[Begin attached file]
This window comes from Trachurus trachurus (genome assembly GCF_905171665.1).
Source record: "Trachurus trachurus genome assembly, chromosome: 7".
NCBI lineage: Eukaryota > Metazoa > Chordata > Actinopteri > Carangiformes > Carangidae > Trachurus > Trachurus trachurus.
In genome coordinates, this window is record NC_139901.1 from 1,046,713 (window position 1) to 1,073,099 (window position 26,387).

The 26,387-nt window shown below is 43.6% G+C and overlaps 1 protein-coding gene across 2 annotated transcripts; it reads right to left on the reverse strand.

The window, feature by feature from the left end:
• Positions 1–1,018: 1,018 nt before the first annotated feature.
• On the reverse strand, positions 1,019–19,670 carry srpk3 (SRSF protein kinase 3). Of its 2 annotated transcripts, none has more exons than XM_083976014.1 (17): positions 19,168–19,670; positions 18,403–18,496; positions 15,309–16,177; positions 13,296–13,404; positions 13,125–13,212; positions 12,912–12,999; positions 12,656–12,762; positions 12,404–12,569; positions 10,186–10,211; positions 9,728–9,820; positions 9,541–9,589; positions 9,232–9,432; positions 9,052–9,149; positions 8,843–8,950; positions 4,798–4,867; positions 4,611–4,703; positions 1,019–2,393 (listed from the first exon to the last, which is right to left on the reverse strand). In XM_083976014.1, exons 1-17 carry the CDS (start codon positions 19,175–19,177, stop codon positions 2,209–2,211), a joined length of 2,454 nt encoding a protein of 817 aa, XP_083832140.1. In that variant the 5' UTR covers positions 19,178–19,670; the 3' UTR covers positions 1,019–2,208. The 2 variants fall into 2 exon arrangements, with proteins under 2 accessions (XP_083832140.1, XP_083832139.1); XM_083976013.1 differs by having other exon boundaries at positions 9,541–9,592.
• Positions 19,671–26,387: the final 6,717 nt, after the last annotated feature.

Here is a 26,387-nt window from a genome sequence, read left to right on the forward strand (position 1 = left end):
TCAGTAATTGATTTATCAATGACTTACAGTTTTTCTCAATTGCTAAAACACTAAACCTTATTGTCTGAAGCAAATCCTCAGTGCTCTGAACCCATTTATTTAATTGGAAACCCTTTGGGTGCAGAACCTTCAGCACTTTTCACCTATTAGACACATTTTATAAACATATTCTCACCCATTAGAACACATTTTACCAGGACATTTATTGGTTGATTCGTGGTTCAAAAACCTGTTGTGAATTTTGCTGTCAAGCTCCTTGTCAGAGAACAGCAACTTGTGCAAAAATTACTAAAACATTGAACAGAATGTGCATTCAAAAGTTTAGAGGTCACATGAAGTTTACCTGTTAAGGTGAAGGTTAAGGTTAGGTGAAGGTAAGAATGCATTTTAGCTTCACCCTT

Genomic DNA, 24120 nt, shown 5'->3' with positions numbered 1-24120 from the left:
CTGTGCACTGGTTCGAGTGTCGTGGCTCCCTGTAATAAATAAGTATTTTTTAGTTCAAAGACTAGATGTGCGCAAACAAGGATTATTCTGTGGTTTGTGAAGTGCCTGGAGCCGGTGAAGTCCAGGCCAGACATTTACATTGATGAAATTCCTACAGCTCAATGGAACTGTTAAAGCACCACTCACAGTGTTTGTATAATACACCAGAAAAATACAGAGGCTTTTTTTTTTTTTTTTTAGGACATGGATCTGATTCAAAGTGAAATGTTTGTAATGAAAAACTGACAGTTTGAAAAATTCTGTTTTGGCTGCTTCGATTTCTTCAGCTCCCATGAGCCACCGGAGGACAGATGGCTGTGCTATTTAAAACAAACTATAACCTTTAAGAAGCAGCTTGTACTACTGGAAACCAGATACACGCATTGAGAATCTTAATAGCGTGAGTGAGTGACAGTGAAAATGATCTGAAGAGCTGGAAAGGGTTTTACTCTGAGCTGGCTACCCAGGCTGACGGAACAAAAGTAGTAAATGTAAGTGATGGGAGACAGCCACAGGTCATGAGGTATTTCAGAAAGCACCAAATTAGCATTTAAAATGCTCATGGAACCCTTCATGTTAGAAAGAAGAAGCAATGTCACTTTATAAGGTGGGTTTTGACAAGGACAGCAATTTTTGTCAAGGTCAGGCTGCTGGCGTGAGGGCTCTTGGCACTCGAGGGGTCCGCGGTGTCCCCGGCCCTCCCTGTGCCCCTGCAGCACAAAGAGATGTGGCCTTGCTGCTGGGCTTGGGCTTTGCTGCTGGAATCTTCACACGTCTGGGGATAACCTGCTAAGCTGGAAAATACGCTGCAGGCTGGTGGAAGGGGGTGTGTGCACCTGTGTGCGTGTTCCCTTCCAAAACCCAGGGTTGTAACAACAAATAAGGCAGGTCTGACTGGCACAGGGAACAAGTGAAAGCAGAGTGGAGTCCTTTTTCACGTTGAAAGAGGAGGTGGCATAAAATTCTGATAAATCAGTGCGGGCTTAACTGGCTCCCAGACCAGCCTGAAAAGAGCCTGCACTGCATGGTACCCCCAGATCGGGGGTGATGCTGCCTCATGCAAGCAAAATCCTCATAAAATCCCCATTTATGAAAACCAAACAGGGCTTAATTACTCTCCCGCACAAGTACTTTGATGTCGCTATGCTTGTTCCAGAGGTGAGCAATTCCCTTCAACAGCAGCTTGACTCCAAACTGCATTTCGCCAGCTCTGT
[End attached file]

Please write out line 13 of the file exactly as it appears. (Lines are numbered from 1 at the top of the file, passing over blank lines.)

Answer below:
CTGTGCACTGGTTCGAGTGTCGTGGCTCCCTGTAATAAATAAGTATTTTTTAGTTCAAAGACTAGATGTGCGCAAACAAGGATTATTCTGTGGTTTGTGAAGTGCCTGGAGCCGGTGAAGTCCAGGCCAGACATTTACATTGATGAAATTCCTACAGCTCAATGGAACTGTTAAAGCACCACTCACAGTGTTTGTATAATACACCAGAAAAATACAGAGGCTTTTTTTTTTTTTTTTTAGGACATGGATCTGATTCAAAGTGAAATGTTTGTAATGAAAAACTGACAGTTTGAAAAATTCTGTTTTGGCTGCTTCGATTTCTTCAGCTCCCATGAGCCACCGGAGGACAGATGGCTGTGCTATTTAAAACAAACTATAACCTTTAAGAAGCAGCTTGTACTACTGGAAACCAGATACACGCATTGAGAATCTTAATAGCGTGAGTGAGTGACAGTGAAAATGATCTGAAGAGCTGGAAAGGGTTTTACTCTGAGCTGGCTACCCAGGCTGACGGAACAAAAGTAGTAAATGTAAGTGATGGGAGACAGCCACAGGTCATGAGGTATTTCAGAAAGCACCAAATTAGCATTTAAAATGCTCATGGAACCCTTCATGTTAGAAAGAAGAAGCAATGTCACTTTATAAGGTGGGTTTTGACAAGGACAGCAATTTTTGTCAAGGTCAGGCTGCTGGCGTGAGGGCTCTTGGCACTCGAGGGGTCCGCGGTGTCCCCGGCCCTCCCTGTGCCCCTGCAGCACAAAGAGATGTGGCCTTGCTGCTGGGCTTGGGCTTTGCTGCTGGAATCTTCACACGTCTGGGGATAACCTGCTAAGCTGGAAAATACGCTGCAGGCTGGTGGAAGGGGGTGTGTGCACCTGTGTGCGTGTTCCCTTCCAAAACCCAGGGTTGTAACAACAAATAAGGCAGGTCTGACTGGCACAGGGAACAAGTGAAAGCAGAGTGGAGTCCTTTTTCACGTTGAAAGAGGAGGTGGCATAAAATTCTGATAAATCAGTGCGGGCTTAACTGGCTCCCAGACCAGCCTGAAAAGAGCCTGCACTGCATGGTACCCCCAGATCGGGGGTGATGCTGCCTCATGCAAGCAAAATCCTCATAAAATCCCCATTTATGAAAACCAAACAGGGCTTAATTACTCTCCCGCACAAGTACTTTGATGTCGCTATGCTTGTTCCAGAGGTGAGCAATTCCCTTCAACAGCAGCTTGACTCCAAACTGCATTTCGCCAGCTCTGT